June 2018Vol. 19, No. 5Attachment Behaviors in Children With Incarcerated Fathers
A recent episode of the Poverty Research and Policy Podcast series, hosted by the Institute for Research on Poverty of the University of Wisconsin-Madison, focuses on attachment behaviors in children with incarcerated fathers. The episode, "Attachment Behaviors in Children with Incarcerated Fathers," features Julie Poehlmann-Tynan, professor of human ecology at the University of Wisconsin and author of the blog Kids With Incarcerated Parents.
The podcast features a study published by Dr. Poehlmann-Tynan and colleagues that describes children's relationships with their caregivers, which are usually the parents or family members left at home while a parent is incarcerated. The researchers went to the children's homes and spoke with the caregivers and assessed the home environment. They also observed the children's visits with their incarcerated fathers and applied their findings to the jail-prison observation checklist, which was developed by Dr. Poehlemann-Tynan to capture children's attachment behaviors and emotions during visits.
Dr. Poehlmann-Tynan found that children showed heightened attachment behaviors with their caregivers during visits to the jail or prison (e.g., often wanting to hold hands or sit on the caregiver's lap). She also found that during these visits, many of the caregivers exhibited positive behaviors that facilitated children's connections with their incarcerated parents. Caregivers would say things such as, "Show daddy what you just learned how to read," "Show daddy what song you just learned," or "Why don't you blow daddy a kiss?" However, there also were visits where the caregiver and the incarcerated parent argued in front of the child or the caregiver had no interest at all in the visit, which led to a more negative atmosphere.
The type of visit—face-to-face contact or noncontact—also affected the child's behavior. Face-to-face contact visits often occurred in prisons, while noncontact visits, with the child on one side of a Plexiglas barrier and the incarcerated parent on the other side, were the most common for jails. Children were most likely to display negative behaviors, such as showing signs of distress or anger directed at the caregiver who brought them, during noncontact visits. Regardless of the visit type, most children reacted with happiness when they saw their parent, which emphasizes the importance of maintaining a visiting schedule that helps keep the child connected to their incarcerated parent.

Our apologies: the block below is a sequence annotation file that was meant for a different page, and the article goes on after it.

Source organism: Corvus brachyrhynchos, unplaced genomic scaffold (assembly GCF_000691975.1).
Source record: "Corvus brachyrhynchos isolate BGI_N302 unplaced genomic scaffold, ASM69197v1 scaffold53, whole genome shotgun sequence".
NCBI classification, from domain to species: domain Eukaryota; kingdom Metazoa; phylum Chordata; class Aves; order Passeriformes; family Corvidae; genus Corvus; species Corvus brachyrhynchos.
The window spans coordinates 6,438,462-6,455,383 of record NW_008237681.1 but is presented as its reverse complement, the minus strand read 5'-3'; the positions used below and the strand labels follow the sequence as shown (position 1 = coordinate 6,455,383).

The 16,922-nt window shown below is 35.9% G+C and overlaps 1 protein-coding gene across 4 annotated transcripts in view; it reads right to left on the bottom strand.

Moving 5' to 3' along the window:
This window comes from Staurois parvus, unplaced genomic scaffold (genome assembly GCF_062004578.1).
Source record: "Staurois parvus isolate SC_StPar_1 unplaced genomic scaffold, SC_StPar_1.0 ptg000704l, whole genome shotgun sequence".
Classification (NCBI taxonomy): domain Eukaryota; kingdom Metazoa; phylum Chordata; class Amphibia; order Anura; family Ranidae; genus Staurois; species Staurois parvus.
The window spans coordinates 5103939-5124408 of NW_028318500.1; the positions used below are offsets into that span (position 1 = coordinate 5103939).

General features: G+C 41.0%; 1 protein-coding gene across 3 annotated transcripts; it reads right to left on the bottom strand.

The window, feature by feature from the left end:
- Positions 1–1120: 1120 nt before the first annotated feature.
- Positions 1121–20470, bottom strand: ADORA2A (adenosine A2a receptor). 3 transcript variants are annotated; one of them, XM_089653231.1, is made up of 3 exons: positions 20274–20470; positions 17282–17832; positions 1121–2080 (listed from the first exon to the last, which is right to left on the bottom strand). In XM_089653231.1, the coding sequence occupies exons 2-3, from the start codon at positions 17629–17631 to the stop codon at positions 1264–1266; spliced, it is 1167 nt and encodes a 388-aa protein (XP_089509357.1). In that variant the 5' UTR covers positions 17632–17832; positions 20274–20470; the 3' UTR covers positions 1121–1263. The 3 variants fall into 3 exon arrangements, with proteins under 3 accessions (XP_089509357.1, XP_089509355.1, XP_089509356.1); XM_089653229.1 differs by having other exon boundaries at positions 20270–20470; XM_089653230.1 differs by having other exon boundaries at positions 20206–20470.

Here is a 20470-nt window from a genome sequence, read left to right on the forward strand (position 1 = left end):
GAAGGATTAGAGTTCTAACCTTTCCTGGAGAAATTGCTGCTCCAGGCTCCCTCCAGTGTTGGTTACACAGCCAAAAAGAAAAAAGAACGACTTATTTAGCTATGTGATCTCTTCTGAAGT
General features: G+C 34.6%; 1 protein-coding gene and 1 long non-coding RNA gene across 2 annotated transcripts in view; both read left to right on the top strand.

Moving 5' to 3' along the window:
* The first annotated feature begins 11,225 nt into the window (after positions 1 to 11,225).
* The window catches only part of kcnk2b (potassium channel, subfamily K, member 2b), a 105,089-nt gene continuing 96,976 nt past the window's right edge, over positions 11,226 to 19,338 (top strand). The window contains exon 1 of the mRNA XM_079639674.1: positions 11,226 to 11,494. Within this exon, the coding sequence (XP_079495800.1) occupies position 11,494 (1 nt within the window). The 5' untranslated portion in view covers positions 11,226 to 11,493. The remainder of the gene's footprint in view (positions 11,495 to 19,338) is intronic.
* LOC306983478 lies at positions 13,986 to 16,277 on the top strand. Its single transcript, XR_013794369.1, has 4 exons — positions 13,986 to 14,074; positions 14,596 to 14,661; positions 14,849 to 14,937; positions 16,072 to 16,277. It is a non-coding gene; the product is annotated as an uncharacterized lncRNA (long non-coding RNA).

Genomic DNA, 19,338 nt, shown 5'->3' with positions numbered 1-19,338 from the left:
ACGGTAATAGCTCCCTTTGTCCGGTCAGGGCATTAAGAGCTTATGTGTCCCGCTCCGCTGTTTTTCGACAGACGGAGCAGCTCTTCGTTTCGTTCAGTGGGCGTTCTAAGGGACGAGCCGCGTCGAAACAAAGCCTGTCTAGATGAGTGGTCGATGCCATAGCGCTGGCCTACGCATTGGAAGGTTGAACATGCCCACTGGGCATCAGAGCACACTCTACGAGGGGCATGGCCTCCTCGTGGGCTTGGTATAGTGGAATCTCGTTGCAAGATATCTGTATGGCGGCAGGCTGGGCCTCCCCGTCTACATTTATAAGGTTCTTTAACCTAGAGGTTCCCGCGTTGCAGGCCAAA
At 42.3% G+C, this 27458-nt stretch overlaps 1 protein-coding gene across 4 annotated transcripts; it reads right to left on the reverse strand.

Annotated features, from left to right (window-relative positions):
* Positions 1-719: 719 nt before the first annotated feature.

Dr. Peohlmann-Tynann also discusses how to help families stay connected to incarcerated individuals, especially when there are young children involved and how caregivers' attitudes play a major role in facilitating jail or prison visits and making them a positive experience for the children of incarcerated parents. In addition to addressing visits, Dr. Peohlmann-Tynann noted that law enforcement should consider how they interact with the children of the individuals they arrest, as witnessing the arrest of a parent can have lasting negative effects. She suggests additional training for law enforcement on how to handle these sensitive situations.
A transcript of the podcast is available at https://www.irp.wisc.edu/publications/media/podcasts/PC57-2017-August-Transcript.pdf (145 KB).